Mary Jane Milne – Businesswoman, Retailer and Co-founder of Milne and Choyce

Mary Jane Milne (Hilary F. Reid. Dictionary of New Zealand Biography 1993. Te Ara The Encyclopedia of New Zealand)

Milne & Choyce Queen Street, 1880s (Henry Winkelmann. Auckland Libraries Heritage Collections 1-W447)

Milne & Choyce cnr Queen & Wellesley Streets, 1890s (Auckland Libraries Heritage Collections 5-26035_2603)

Milne & Choyce general show room, early 1900s (Auckland Libraries Heritage Collections AWNS-19030409-10-1)

Milne & Choyce. Queen Street, 1908 (Auckland Libraries Heritage Collections NZG-19080812-37-1)

Milne & Choyce on Queen Street, 1913 (Henry Winkelmann. Auckland Libraries Heritage Collections 1-W1398)

Milne & Choyce Millinery, 1939 (Clifton Firth. Auckland Libraries Heritage Collections 34-M7A)

Milne & Choyce. Queen Street, 1944 (Clifton Firth. Auckland Libraries Heritage Collections 34-M7H-8)

Mary Jane Milne was born in County Tyrone, Ireland, in 16 September 1840. Her family left Ireland in July 1863 and sailed on the Queen of the Mersey from Gravesend, London, on 1 August; they arrived in Auckland, New Zealand, on 26 November 1863.


The Milnes found a house at 1 Park Road, Grafton, which they rented from the Wesley Mission and Educational Trust Board. This property was leased in Mary Jane’s name, not her parents’ names, for nearly 40 years.

She immediately found work as head milliner with David Graham who had a soft-goods emporium. She gained knowledge of merchandising, marketing, banking and the tastes and expectations of prospective customers.

Early in 1867, despite the economic recession in Auckland, Mary Jane bought into a millinery and drapery business with her sister, Charlotte, with a shop situated on the corner of Wyndham and Albert streets. They bought the business from Mr and Mrs Wilson but it was better known as “Mrs C Lowson’s”. Elizabeth Lowson had been a milliner from before 1849: her shop was so renowned that the Milnes referred to their business as ‘late Mrs Lowson’s’ for some years.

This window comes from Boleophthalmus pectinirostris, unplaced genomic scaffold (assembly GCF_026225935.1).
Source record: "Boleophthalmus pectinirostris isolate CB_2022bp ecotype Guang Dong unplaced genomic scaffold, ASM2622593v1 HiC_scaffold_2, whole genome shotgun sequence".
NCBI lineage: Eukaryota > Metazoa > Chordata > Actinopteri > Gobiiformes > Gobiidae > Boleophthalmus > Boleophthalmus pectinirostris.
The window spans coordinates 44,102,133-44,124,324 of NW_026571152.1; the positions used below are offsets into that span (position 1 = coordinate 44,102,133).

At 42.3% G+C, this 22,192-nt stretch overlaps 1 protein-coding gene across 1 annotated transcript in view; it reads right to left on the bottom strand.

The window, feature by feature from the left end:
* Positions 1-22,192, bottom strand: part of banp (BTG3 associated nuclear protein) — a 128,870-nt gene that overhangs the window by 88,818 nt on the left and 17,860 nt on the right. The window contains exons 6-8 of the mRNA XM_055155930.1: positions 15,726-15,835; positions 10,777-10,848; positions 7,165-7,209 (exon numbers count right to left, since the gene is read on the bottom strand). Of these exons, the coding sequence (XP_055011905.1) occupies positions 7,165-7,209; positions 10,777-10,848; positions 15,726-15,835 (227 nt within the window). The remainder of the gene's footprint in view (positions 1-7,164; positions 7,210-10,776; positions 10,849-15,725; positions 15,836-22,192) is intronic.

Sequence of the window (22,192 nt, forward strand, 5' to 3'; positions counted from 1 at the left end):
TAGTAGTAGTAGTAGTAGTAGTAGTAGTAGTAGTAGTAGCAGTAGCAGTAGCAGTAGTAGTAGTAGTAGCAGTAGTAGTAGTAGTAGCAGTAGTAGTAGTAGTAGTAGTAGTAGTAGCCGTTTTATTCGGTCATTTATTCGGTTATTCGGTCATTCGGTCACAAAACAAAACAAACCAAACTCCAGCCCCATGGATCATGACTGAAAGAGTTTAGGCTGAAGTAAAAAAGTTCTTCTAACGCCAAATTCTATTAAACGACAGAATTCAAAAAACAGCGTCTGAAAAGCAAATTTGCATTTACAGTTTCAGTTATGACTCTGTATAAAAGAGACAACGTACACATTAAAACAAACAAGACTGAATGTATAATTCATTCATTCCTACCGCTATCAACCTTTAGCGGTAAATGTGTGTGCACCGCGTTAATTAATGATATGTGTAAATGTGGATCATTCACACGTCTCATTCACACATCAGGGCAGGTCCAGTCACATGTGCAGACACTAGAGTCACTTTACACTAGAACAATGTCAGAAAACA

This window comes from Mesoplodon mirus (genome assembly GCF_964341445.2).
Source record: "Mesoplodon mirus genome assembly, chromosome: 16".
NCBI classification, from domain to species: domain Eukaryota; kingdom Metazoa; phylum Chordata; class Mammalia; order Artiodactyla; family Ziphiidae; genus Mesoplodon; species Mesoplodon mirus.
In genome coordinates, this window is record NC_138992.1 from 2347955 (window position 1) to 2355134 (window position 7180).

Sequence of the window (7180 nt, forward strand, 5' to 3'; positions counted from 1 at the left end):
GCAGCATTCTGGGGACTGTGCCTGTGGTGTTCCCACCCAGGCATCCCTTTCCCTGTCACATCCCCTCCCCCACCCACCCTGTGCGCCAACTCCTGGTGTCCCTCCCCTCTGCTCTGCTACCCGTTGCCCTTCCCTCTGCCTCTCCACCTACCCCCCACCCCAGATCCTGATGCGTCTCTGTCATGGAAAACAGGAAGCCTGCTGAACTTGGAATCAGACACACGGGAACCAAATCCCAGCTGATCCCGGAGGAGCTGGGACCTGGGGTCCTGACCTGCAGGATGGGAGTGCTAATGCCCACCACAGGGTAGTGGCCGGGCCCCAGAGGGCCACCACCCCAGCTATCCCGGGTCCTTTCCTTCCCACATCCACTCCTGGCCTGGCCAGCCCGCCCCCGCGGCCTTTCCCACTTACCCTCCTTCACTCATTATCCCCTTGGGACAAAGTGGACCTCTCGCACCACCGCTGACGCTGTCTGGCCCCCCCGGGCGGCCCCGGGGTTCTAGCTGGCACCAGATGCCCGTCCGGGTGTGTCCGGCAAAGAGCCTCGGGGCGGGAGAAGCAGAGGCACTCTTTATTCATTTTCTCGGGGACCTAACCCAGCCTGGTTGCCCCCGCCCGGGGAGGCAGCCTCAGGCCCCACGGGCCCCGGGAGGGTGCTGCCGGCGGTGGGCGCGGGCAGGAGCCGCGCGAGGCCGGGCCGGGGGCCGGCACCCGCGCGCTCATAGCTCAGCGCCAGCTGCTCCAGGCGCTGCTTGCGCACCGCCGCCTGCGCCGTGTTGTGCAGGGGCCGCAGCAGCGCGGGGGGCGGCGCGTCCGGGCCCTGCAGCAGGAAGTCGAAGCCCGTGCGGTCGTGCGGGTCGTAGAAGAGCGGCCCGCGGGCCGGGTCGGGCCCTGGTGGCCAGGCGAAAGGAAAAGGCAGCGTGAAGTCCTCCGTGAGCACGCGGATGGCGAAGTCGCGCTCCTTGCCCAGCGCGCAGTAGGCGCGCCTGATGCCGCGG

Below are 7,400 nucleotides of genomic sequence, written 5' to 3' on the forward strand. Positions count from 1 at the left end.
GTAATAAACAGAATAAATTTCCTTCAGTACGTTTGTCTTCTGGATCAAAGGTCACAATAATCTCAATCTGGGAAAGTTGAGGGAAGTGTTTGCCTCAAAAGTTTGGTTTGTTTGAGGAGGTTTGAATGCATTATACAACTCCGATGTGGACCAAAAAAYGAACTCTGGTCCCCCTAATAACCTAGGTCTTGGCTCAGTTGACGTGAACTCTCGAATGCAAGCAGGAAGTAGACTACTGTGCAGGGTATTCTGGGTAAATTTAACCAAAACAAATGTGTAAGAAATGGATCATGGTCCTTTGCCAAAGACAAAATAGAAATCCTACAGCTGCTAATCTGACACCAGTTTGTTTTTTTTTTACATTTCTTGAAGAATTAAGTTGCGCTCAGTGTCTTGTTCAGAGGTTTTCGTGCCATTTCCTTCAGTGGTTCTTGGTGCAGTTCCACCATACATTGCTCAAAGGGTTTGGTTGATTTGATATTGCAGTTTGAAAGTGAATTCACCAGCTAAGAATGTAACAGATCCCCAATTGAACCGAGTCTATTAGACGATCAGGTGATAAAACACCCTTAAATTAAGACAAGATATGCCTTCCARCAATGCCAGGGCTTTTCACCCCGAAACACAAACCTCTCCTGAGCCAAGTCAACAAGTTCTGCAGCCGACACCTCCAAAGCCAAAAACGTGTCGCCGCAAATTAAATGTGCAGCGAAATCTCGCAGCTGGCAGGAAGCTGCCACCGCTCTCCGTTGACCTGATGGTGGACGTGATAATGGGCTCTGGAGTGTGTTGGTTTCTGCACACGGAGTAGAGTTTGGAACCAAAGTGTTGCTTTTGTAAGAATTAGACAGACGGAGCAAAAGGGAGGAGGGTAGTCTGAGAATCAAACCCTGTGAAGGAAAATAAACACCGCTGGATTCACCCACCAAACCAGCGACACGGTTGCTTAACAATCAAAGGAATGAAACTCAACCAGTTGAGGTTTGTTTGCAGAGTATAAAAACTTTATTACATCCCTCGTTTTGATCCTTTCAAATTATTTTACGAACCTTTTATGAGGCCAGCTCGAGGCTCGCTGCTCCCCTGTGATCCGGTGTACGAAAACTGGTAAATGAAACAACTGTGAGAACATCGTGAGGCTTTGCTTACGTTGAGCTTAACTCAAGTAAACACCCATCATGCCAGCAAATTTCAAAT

The uphill location and considerable competition meant a slow start and some delay in paying off the financial commitment to the former owners, but the business gradually built up. In 1874 they moved to larger premises at Cheapside House on the corner of Queen and Wellesley streets. The sisters took over the stock and goodwill of draper Berry Cass who was relocating to Christchurch.

That same year, on 29 August 1874, her sister Charlotte Milne married Henry Charles Choyce, a buyer in Archibald Clark and Sons. In 1876 the sisters’ firm became known as Milne and Choyce when Henry joined Mary Jane as a business partner. The firm at first concentrated on fashion, variety and quality in all items of drapery. Dressmaking was an especial service offered and the shop provided employment for a large staff. Mary Jane, with her experience, knowledge and flair, went on several buying trips to England and Europe to place orders for the most fashionable stock.

In 1901 Milne and Choyce became a public company with Choyce as managing director. Mary Jane Milne was not on the board, but she remained active until her retirement in March 1908. She held a large shareholding and remained influential in the business all her life. From time to time the premises were rebuilt and enlarged; by 1909 Milne and Choyce had moved to a central position in Queen Street.

All her working life Mary Jane Milne drove daily to the shop in a horse and gig from her home in Park Road, until she took the typically enterprising and modern step of purchasing in 1903 a twin-cylinder Darracq car at the age of 62. Deeply involved in the business, Milne also possessed a great devotion to her family, although she never married. Her parents lived with her until they died – Charlotte and Henry Choyce settled on the same Park Road property – and in 1889 she became guardian of the four children of her brother, John Stuart Milne. Her nephew, another John Stuart Milne, joined the business when he was 17; he became its secretary in 1901 and a director in 1909. Her nieces Ethel and Mary worked as saleswomen and sales representatives.

In 1904 Mary Jane Milne moved to Westbourne Road, Remuera, then in 1909 to 9 and 11 Vincent Road (now St Vincent Avenue), Remuera, where two other family homes were built on the section. The site is now occupied by the retirement village 7 St Vincent. The warm family life continued until, and after, her death there on 4 April 1921. She is buried at Purewa Cemetery – Block A Row 30 Plot 7.

Mary Jane Milne was a remarkable woman, reliable and capable, with a good business sense. She had the Irish sense of humour the family shared and was known for her benevolence and devotion to duty. Her energy and ability ensured that the company adapted, and survived lean as well as buoyant times. Mary Jane Milne was nominated into the New Zealand Business Hall of Fame in 2012 for millinery and drapery.

Mary Jane Milne’s early influence and ideals set the company course for more than 100 years for service to the customer and responsibility to staff. The last Milne department store opened in Remuera in 1965 and closed in 1999.